Demolishing Strongholds


Anti-gay Christian leaders have generated a number of clever slogans that have obscured to their own followers the shallowness and error of their damaging condemnation of fellow believers.  The Apostle Paul described such shallow slogans in II Corinthians 10:4-5.

The weapons we fight with are not the weapons of the world. On the contrary, they have divine power to demolish strongholds.  We demolish arguments and every pretension that sets itself up against the knowledge of God, and we take captive every thought to make it obedient to Christ.

The following posts aim to demolish such arguments and pretensions on behalf of our fellow believers.

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6 Responses to Demolishing Strongholds

  1. Danie says:

    I don’t understand why these disgusting hate mongers smash on gay folks so much. Every gay I’ve known, I’ve been met with kindness, honour and far more integrity (And grift!) than most straight Christians I know! Ironic, ain’t it that you preach love but determine to hurt and even drive these guys and girls to take their own lives.

    Cut the crap. Move into the 21st century where simple equality is a right that should be granted everyone (Last I heard, that promise is *supposed* to be granted everyone but most of you cherry-pick!). Bigotry like this belongs in the Dark Ages and we’re not there anymore!

    So they’re gay. So what! Being doesn’t make up the entirety of who someone is. “Hate not, lest the hate come down on you tenfold!”

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    • Ron Goetz says:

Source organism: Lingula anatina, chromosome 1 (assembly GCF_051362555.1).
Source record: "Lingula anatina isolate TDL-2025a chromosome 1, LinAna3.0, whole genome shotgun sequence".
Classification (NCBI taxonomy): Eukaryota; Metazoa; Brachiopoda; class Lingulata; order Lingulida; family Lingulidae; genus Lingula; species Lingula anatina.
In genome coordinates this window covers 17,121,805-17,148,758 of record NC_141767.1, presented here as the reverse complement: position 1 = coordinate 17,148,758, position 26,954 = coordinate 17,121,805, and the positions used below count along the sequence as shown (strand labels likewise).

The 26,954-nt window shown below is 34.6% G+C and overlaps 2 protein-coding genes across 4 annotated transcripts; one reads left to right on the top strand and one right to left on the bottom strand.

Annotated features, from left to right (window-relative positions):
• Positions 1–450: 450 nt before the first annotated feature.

I’ve been wondering where that heat comes from. I’m convinced that many anti-gay Christians are only anti-gay because they’ve been told, over and over again, that God requires them to be anti-gay. I’m certain that many of them would not write and vote the way they do if that opinion weren’t required to remain an evangelical in good standing. It’s hard to be an outsider in your own group, your own church.

      Liked by 1 person

      • [Note: Edited for copy-and-paste content and silly AIDS comments.]

        Yes, many Christians are only anti-gay because they’ve been told to be, not because they have any grounds on the subject. However, the Bible clearly tells us, in no uncertain terms whatsoever, that being gay is wrong (I’ll show you the verses for that in a minute), and until, without twisting Scripture, someone can show a verse that says being gay is “alright”, this will continue to be correct:

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      • Ron Goetz says:

        Joshua, it’s silly if you think I’ve never read your favorite proof texts about how evil and wicked gays and lesbians are. If I had a dollare for every copy-and-paste from Romans, Leviticus, I Corinthians, and I Timothy I’ve read, I could pay off my mortgage. Save yourself the trouble–I will not approve that here. They have already been published on this blog. If you want to discuss them, start by finding them in the appropriate thread.

        Please look in the banner area and click on “Gays and Lesbians in Luke.” I’ll be happy to discuss with you Jesus’ acceptance of gays and lesbians after I am convinced that you’ve read the evidence I’ve given there, that you’ve read people’s objections, and read my responses. I’ve already done my work there, read and learn, Joshua.

        Joshua, go to the banner area, look for “Gays and Lesbians in Luke,” and read what I’ve posted. Read what I have posted, read the objections others have posted, and read my replies. If you would learn something, take the time to actually investigate it. If you respond and I can see that you are simply making objections that other people have already made, then I won’t publish your comments.